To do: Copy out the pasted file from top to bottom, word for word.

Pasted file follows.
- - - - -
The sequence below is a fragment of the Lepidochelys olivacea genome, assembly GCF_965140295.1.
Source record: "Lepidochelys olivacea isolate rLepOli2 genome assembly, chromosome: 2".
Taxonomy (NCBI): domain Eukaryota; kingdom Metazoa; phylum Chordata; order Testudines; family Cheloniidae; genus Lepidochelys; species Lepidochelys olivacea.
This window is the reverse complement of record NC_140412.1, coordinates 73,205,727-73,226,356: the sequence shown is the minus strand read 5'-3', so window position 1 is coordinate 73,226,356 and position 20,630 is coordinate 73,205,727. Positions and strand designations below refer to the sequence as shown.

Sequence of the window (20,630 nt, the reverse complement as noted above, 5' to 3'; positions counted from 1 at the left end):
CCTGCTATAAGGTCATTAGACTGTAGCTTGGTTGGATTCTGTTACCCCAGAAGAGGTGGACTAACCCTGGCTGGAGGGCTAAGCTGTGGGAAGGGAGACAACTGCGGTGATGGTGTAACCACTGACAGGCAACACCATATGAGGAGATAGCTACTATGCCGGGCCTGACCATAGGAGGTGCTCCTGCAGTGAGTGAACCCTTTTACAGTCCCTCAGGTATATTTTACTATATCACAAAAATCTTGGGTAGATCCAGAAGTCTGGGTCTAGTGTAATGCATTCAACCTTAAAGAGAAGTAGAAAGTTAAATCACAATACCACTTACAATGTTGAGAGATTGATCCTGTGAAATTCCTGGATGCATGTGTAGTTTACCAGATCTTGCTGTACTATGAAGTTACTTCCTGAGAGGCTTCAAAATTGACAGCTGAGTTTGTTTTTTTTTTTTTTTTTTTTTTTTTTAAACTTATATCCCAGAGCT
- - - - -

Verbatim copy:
The sequence below is a fragment of the Lepidochelys olivacea genome, assembly GCF_965140295.1.
Source record: "Lepidochelys olivacea isolate rLepOli2 genome assembly, chromosome: 2".
Taxonomy (NCBI): domain Eukaryota; kingdom Metazoa; phylum Chordata; order Testudines; family Cheloniidae; genus Lepidochelys; species Lepidochelys olivacea.
This window is the reverse complement of record NC_140412.1, coordinates 73,205,727-73,226,356: the sequence shown is the minus strand read 5'-3', so window position 1 is coordinate 73,226,356 and position 20,630 is coordinate 73,205,727. Positions and strand designations below refer to the sequence as shown.

Sequence of the window (20,630 nt, the reverse complement as noted above, 5' to 3'; positions counted from 1 at the left end):
CCTGCTATAAGGTCATTAGACTGTAGCTTGGTTGGATTCTGTTACCCCAGAAGAGGTGGACTAACCCTGGCTGGAGGGCTAAGCTGTGGGAAGGGAGACAACTGCGGTGATGGTGTAACCACTGACAGGCAACACCATATGAGGAGATAGCTACTATGCCGGGCCTGACCATAGGAGGTGCTCCTGCAGTGAGTGAACCCTTTTACAGTCCCTCAGGTATATTTTACTATATCACAAAAATCTTGGGTAGATCCAGAAGTCTGGGTCTAGTGTAATGCATTCAACCTTAAAGAGAAGTAGAAAGTTAAATCACAATACCACTTACAATGTTGAGAGATTGATCCTGTGAAATTCCTGGATGCATGTGTAGTTTACCAGATCTTGCTGTACTATGAAGTTACTTCCTGAGAGGCTTCAAAATTGACAGCTGAGTTTGTTTTTTTTTTTTTTTTTTTTTTTTTTAAACTTATATCCCAGAGCT